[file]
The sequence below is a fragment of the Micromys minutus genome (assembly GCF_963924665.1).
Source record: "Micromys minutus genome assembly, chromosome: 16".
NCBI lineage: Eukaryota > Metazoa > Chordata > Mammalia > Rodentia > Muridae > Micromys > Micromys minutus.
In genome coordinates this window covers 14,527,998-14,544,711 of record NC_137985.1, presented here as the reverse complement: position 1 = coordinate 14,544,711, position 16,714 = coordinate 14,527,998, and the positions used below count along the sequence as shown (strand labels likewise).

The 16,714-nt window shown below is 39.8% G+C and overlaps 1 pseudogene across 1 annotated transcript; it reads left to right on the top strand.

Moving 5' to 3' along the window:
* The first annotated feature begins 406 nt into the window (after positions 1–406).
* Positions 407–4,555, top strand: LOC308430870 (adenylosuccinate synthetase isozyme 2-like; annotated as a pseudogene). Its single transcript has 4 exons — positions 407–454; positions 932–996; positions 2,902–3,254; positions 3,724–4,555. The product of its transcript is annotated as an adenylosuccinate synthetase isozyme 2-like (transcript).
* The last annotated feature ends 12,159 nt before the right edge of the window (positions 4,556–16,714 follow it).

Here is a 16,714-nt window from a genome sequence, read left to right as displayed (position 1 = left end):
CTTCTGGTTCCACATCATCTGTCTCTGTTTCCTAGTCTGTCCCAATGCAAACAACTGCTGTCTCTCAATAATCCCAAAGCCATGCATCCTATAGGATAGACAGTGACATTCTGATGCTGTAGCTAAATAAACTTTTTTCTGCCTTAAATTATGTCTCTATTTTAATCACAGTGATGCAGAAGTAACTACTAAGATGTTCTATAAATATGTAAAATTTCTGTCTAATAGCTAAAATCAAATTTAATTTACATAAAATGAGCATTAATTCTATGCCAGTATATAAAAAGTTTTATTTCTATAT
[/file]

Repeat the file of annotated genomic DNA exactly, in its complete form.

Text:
The sequence below is a fragment of the Micromys minutus genome (assembly GCF_963924665.1).
Source record: "Micromys minutus genome assembly, chromosome: 16".
NCBI lineage: Eukaryota > Metazoa > Chordata > Mammalia > Rodentia > Muridae > Micromys > Micromys minutus.
In genome coordinates this window covers 14,527,998-14,544,711 of record NC_137985.1, presented here as the reverse complement: position 1 = coordinate 14,544,711, position 16,714 = coordinate 14,527,998, and the positions used below count along the sequence as shown (strand labels likewise).

The 16,714-nt window shown below is 39.8% G+C and overlaps 1 pseudogene across 1 annotated transcript; it reads left to right on the top strand.

Moving 5' to 3' along the window:
* The first annotated feature begins 406 nt into the window (after positions 1–406).
* Positions 407–4,555, top strand: LOC308430870 (adenylosuccinate synthetase isozyme 2-like; annotated as a pseudogene). Its single transcript has 4 exons — positions 407–454; positions 932–996; positions 2,902–3,254; positions 3,724–4,555. The product of its transcript is annotated as an adenylosuccinate synthetase isozyme 2-like (transcript).
* The last annotated feature ends 12,159 nt before the right edge of the window (positions 4,556–16,714 follow it).

Here is a 16,714-nt window from a genome sequence, read left to right as displayed (position 1 = left end):
CTTCTGGTTCCACATCATCTGTCTCTGTTTCCTAGTCTGTCCCAATGCAAACAACTGCTGTCTCTCAATAATCCCAAAGCCATGCATCCTATAGGATAGACAGTGACATTCTGATGCTGTAGCTAAATAAACTTTTTTCTGCCTTAAATTATGTCTCTATTTTAATCACAGTGATGCAGAAGTAACTACTAAGATGTTCTATAAATATGTAAAATTTCTGTCTAATAGCTAAAATCAAATTTAATTTACATAAAATGAGCATTAATTCTATGCCAGTATATAAAAAGTTTTATTTCTATAT